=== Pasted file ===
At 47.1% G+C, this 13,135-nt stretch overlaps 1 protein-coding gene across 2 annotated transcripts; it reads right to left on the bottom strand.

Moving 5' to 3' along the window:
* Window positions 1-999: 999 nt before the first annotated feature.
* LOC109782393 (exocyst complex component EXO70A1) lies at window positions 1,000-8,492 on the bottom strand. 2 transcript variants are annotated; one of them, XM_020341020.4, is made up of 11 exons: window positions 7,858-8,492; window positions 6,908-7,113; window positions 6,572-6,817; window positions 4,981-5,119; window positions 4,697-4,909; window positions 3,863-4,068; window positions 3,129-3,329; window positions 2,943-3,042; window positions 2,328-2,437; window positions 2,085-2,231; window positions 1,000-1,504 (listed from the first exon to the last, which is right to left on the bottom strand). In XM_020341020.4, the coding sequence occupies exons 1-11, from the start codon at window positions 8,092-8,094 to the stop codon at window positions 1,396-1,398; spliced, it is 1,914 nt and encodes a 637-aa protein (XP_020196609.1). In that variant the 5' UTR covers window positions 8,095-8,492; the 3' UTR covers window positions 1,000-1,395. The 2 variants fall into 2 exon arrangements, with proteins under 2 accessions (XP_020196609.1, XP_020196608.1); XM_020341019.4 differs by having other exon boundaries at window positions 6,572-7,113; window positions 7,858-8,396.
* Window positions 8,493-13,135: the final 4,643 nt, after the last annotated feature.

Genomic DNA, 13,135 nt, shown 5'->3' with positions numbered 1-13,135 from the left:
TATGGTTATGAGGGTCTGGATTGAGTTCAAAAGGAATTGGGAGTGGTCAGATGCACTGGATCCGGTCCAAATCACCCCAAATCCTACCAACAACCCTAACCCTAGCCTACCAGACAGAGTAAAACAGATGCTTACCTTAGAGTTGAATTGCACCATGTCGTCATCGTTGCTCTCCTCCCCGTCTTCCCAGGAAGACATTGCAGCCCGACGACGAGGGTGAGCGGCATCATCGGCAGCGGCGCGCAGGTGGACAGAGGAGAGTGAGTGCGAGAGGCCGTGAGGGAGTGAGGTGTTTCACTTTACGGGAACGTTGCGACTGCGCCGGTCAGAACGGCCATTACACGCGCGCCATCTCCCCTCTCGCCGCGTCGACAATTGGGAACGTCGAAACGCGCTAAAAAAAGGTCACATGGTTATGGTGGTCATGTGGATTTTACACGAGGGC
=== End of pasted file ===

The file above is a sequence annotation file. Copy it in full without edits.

At 47.1% G+C, this 13,135-nt stretch overlaps 1 protein-coding gene across 2 annotated transcripts; it reads right to left on the bottom strand.

Moving 5' to 3' along the window:
* Window positions 1-999: 999 nt before the first annotated feature.
* LOC109782393 (exocyst complex component EXO70A1) lies at window positions 1,000-8,492 on the bottom strand. 2 transcript variants are annotated; one of them, XM_020341020.4, is made up of 11 exons: window positions 7,858-8,492; window positions 6,908-7,113; window positions 6,572-6,817; window positions 4,981-5,119; window positions 4,697-4,909; window positions 3,863-4,068; window positions 3,129-3,329; window positions 2,943-3,042; window positions 2,328-2,437; window positions 2,085-2,231; window positions 1,000-1,504 (listed from the first exon to the last, which is right to left on the bottom strand). In XM_020341020.4, the coding sequence occupies exons 1-11, from the start codon at window positions 8,092-8,094 to the stop codon at window positions 1,396-1,398; spliced, it is 1,914 nt and encodes a 637-aa protein (XP_020196609.1). In that variant the 5' UTR covers window positions 8,095-8,492; the 3' UTR covers window positions 1,000-1,395. The 2 variants fall into 2 exon arrangements, with proteins under 2 accessions (XP_020196609.1, XP_020196608.1); XM_020341019.4 differs by having other exon boundaries at window positions 6,572-7,113; window positions 7,858-8,396.
* Window positions 8,493-13,135: the final 4,643 nt, after the last annotated feature.

Genomic DNA, 13,135 nt, shown 5'->3' with positions numbered 1-13,135 from the left:
TATGGTTATGAGGGTCTGGATTGAGTTCAAAAGGAATTGGGAGTGGTCAGATGCACTGGATCCGGTCCAAATCACCCCAAATCCTACCAACAACCCTAACCCTAGCCTACCAGACAGAGTAAAACAGATGCTTACCTTAGAGTTGAATTGCACCATGTCGTCATCGTTGCTCTCCTCCCCGTCTTCCCAGGAAGACATTGCAGCCCGACGACGAGGGTGAGCGGCATCATCGGCAGCGGCGCGCAGGTGGACAGAGGAGAGTGAGTGCGAGAGGCCGTGAGGGAGTGAGGTGTTTCACTTTACGGGAACGTTGCGACTGCGCCGGTCAGAACGGCCATTACACGCGCGCCATCTCCCCTCTCGCCGCGTCGACAATTGGGAACGTCGAAACGCGCTAAAAAAAGGTCACATGGTTATGGTGGTCATGTGGATTTTACACGAGGGC